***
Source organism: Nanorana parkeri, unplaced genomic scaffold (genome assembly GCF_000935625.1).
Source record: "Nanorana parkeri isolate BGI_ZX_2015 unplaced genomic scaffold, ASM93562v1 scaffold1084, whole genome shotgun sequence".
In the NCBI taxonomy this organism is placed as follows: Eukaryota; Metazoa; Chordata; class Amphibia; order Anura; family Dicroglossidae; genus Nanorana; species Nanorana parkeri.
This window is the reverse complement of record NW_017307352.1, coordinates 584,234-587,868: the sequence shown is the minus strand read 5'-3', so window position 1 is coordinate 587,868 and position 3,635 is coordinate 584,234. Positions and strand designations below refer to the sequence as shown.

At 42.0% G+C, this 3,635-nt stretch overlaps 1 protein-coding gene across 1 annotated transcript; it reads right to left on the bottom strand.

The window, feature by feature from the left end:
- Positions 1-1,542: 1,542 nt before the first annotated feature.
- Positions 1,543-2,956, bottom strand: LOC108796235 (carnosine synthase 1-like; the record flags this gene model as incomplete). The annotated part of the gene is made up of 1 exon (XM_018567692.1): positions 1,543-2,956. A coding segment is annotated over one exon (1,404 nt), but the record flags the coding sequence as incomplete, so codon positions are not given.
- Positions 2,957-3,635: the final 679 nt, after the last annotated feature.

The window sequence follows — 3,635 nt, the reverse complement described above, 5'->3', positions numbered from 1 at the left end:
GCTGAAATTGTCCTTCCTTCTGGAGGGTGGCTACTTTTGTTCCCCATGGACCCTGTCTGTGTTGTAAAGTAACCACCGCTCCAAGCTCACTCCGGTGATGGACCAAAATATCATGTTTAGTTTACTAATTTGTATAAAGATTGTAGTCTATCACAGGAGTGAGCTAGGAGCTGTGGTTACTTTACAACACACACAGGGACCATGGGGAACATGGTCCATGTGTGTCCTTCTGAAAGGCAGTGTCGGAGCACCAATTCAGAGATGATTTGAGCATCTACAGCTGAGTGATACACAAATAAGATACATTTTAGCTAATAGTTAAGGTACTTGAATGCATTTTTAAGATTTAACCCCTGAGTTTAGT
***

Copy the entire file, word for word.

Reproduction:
Source organism: Nanorana parkeri, unplaced genomic scaffold (genome assembly GCF_000935625.1).
Source record: "Nanorana parkeri isolate BGI_ZX_2015 unplaced genomic scaffold, ASM93562v1 scaffold1084, whole genome shotgun sequence".
In the NCBI taxonomy this organism is placed as follows: Eukaryota; Metazoa; Chordata; class Amphibia; order Anura; family Dicroglossidae; genus Nanorana; species Nanorana parkeri.
This window is the reverse complement of record NW_017307352.1, coordinates 584,234-587,868: the sequence shown is the minus strand read 5'-3', so window position 1 is coordinate 587,868 and position 3,635 is coordinate 584,234. Positions and strand designations below refer to the sequence as shown.

At 42.0% G+C, this 3,635-nt stretch overlaps 1 protein-coding gene across 1 annotated transcript; it reads right to left on the bottom strand.

The window, feature by feature from the left end:
- Positions 1-1,542: 1,542 nt before the first annotated feature.
- Positions 1,543-2,956, bottom strand: LOC108796235 (carnosine synthase 1-like; the record flags this gene model as incomplete). The annotated part of the gene is made up of 1 exon (XM_018567692.1): positions 1,543-2,956. A coding segment is annotated over one exon (1,404 nt), but the record flags the coding sequence as incomplete, so codon positions are not given.
- Positions 2,957-3,635: the final 679 nt, after the last annotated feature.

The window sequence follows — 3,635 nt, the reverse complement described above, 5'->3', positions numbered from 1 at the left end:
GCTGAAATTGTCCTTCCTTCTGGAGGGTGGCTACTTTTGTTCCCCATGGACCCTGTCTGTGTTGTAAAGTAACCACCGCTCCAAGCTCACTCCGGTGATGGACCAAAATATCATGTTTAGTTTACTAATTTGTATAAAGATTGTAGTCTATCACAGGAGTGAGCTAGGAGCTGTGGTTACTTTACAACACACACAGGGACCATGGGGAACATGGTCCATGTGTGTCCTTCTGAAAGGCAGTGTCGGAGCACCAATTCAGAGATGATTTGAGCATCTACAGCTGAGTGATACACAAATAAGATACATTTTAGCTAATAGTTAAGGTACTTGAATGCATTTTTAAGATTTAACCCCTGAGTTTAGT